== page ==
The ancient practice of meditation has many forms, and new science surrounding it shows that it may even be beneficial for many components of health. Read on to find out more about how meditation used for relaxation, stress reduction, and a focused mind has actually had proven scientific benefits.

1. The brain is found to process more thoughts and feelings during meditation

A team of researchers at the Norwegian University of Science and Technology (NTNU) recently discovered that meditation is more than just a way to calm our thoughts and lower stress levels. They also found that our brain processes more thoughts and feelings during meditation than when simply relaxing. “The study indicates that nondirective meditation allows for more room to process memories and emotions than during concentrated meditation,” said Svend Davanger, a neuroscientist at the University of Oslo and co-author of the study.

“This area of the brain has its highest activity when we rest. It represents a kind of basic operating system, a resting network that takes over when external tasks do not require our attention. It is remarkable that a mental task like nondirective meditation results in even higher activity in this network than regular rest.” Due to the implications of this initial study, a team of researchers at NTNU, the University of Oslo, and the University of Sydney are now working to determine how the brain works during different kinds of meditation.

2. Meditation affects compassion

The bystander effect tends to reduce people helping others, even if the person is clearly suffering. Such was the basis of a study by a team of researchers from Northeastern University and Harvard University, who set out to determine whether or not meditation made people more compassionate. To begin, the study invited participants to complete eight-week trainings in two types of meditation. Another group did not undergo meditation sessions, but both were unknowingly put in the same situations that tested their response to an actor in great physical pain. Among non-meditating participants, only about 15 percent of people acted to help, while 50 percent of participants in meditation sessions responded.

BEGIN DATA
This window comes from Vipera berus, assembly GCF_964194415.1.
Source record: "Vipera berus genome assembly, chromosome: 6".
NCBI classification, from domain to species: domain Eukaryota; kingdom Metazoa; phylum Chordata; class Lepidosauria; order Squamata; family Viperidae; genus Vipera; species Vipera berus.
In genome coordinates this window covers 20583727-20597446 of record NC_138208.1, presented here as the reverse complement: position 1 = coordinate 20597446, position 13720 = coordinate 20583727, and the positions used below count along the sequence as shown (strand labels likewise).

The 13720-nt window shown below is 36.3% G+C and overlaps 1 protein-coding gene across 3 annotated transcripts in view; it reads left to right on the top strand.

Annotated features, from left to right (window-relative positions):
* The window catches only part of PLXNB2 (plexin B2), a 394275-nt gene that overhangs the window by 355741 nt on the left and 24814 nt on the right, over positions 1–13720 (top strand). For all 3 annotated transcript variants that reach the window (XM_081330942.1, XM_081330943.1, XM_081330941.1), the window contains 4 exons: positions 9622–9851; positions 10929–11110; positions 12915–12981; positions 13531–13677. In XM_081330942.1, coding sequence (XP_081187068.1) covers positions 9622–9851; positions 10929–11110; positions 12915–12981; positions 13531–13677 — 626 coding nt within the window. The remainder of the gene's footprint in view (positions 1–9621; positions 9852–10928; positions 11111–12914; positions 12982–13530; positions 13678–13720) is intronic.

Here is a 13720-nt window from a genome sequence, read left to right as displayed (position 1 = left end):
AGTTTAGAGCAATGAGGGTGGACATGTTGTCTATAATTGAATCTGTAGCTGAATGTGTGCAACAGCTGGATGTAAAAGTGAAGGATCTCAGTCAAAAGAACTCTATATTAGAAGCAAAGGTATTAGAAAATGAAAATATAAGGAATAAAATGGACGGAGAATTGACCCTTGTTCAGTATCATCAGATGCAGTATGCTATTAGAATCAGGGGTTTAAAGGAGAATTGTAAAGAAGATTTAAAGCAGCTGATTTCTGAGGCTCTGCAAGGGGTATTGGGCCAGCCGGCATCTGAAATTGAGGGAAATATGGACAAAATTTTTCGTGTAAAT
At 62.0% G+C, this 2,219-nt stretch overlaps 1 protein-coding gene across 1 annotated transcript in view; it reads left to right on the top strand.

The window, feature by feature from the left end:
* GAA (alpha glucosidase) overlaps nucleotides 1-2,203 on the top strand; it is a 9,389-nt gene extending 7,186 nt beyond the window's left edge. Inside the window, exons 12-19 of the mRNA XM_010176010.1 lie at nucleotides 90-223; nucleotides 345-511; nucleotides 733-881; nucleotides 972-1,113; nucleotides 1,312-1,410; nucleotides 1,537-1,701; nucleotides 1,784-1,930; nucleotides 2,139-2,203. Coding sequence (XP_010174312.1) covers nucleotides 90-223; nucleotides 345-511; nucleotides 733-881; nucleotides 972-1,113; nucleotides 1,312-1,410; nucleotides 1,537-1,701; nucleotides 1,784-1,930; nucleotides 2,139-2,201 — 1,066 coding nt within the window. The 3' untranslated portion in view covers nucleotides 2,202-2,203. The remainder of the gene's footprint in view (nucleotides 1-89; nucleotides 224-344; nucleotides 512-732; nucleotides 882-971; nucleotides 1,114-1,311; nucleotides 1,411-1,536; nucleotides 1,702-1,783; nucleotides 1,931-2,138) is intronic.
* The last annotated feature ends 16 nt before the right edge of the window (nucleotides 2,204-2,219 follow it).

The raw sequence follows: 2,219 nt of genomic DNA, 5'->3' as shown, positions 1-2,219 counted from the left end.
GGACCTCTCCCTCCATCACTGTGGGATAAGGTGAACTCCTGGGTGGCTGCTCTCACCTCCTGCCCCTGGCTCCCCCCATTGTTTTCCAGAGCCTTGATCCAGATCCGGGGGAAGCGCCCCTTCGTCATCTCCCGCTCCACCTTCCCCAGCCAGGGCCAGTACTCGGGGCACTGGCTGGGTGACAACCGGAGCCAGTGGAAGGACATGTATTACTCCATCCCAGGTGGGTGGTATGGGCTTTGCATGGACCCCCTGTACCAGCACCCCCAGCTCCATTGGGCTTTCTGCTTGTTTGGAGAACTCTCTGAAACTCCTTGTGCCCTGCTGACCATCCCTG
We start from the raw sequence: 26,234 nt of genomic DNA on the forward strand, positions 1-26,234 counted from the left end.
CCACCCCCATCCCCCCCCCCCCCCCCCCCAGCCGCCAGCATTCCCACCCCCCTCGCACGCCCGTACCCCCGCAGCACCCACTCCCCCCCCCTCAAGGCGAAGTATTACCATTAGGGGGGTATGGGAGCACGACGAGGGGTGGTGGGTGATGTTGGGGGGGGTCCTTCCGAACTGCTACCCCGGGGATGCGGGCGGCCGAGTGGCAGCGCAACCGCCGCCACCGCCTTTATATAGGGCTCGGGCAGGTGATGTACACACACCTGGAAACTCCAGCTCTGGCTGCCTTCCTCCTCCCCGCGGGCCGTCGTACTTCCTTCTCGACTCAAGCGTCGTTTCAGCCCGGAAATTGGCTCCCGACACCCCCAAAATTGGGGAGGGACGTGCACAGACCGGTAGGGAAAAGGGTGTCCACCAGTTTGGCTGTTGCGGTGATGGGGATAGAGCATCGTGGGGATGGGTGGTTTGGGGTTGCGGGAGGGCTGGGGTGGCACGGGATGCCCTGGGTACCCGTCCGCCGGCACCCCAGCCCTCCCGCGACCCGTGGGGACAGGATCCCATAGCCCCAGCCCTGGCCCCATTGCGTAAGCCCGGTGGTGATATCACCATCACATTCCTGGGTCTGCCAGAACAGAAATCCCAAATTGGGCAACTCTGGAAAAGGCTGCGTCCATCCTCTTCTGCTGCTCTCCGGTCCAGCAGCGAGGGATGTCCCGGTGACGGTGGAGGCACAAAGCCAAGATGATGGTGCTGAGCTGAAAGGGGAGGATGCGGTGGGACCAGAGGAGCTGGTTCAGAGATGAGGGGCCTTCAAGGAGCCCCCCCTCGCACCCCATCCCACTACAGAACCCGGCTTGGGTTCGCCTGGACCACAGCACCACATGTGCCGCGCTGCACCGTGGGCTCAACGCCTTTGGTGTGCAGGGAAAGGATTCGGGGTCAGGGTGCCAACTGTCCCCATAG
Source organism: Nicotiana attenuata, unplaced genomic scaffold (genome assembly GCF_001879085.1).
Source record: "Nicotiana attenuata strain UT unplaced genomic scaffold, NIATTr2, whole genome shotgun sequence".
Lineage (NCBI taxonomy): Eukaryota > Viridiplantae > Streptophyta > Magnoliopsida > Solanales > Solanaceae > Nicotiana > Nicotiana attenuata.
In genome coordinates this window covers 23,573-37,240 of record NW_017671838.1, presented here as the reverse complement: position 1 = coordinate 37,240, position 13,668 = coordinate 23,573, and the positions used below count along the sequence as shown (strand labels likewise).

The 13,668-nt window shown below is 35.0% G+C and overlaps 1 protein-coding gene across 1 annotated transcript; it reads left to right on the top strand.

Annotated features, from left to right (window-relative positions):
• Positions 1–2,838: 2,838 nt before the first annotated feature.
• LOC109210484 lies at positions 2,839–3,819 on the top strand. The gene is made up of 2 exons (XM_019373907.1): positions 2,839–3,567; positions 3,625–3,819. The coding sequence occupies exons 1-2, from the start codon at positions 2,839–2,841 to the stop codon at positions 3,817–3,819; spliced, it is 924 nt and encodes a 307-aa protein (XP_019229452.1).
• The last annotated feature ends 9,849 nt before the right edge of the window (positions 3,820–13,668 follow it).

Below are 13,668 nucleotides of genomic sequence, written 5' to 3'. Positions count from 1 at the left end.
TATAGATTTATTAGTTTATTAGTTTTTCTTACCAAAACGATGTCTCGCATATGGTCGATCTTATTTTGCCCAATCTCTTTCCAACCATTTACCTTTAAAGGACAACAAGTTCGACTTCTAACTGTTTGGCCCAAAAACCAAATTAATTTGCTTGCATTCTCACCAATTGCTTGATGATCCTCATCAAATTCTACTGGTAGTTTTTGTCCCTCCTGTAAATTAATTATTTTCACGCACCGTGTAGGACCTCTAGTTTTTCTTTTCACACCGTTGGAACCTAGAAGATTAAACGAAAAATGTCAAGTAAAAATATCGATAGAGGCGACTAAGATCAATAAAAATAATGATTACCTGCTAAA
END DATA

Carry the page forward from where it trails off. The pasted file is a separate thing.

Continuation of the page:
3. Meditating may lead to better grades

In a study by a George Mason University professor and a University of Illinois doctoral student, three classroom experiments at a California university were performed to see if meditation might help students focus better and retain information. A random selection of students followed basic meditation instructions before a lecture, and the students who meditated before the lecture scored significantly better on a quiz that followed than students who did not meditate — yes, after just six minutes of written meditation exercises.

Interestingly enough, the study also showed that the meditation results were stronger in classes where more freshmen students were enrolled; thus, it showed that meditation might have a more significant effect on freshmen students. “This study suggest that meditation may help students who might have trouble paying attention or focusing,” said Robert Youmans, an assistant professor of psychology and co-author of the study. “Sadly, freshmen classes probably contain more of these types of students than senior courses because student populations who have difficulty self-regulating are also more likely to leave the university.”


4. Meditation can positively affect decision-making

Behavioral scientists have a term for “throwing good money after bad,” or when people have trouble cutting their losses; the sunk-cost bias. Examples include holding on to losing stocks too long, staying in bad relationships, and even continuing to eat large restaurant meals even when they’re full — all things we do to make ourselves feel better when initial decisions lead to undesirable outcomes. Across several studies, researchers found that mindfulness meditation encouraged people to make more rational decisions by focusing on the present and ignoring other concerns that “typically exacerbate the sunk-cost bias,” said researcher Andrew Hafenbrack, lead author and doctoral candidate at INSEAD.

5. Combat symptoms of anxiety and depression with meditation

Meditation is not considered part of mainstream therapy, but a study from researchers at the Johns Hopkins School of Medicine illustrates that perhaps it maybe should be: In short, researchers found that meditation appeared to provide as much relief from some anxiety and depression symptoms as what other studies have found from antidepressants. Through mindfulness meditation — a form of meditation designed to focus precise, non-judgmental attention to the moment at hand — participants showed promise and slight improvement in alleviating some pain symptoms and stress for various physical and mental issues including depression, anxiety, stress, insomnia, substance use, diabetes, heart disease, cancer, and chronic pain.

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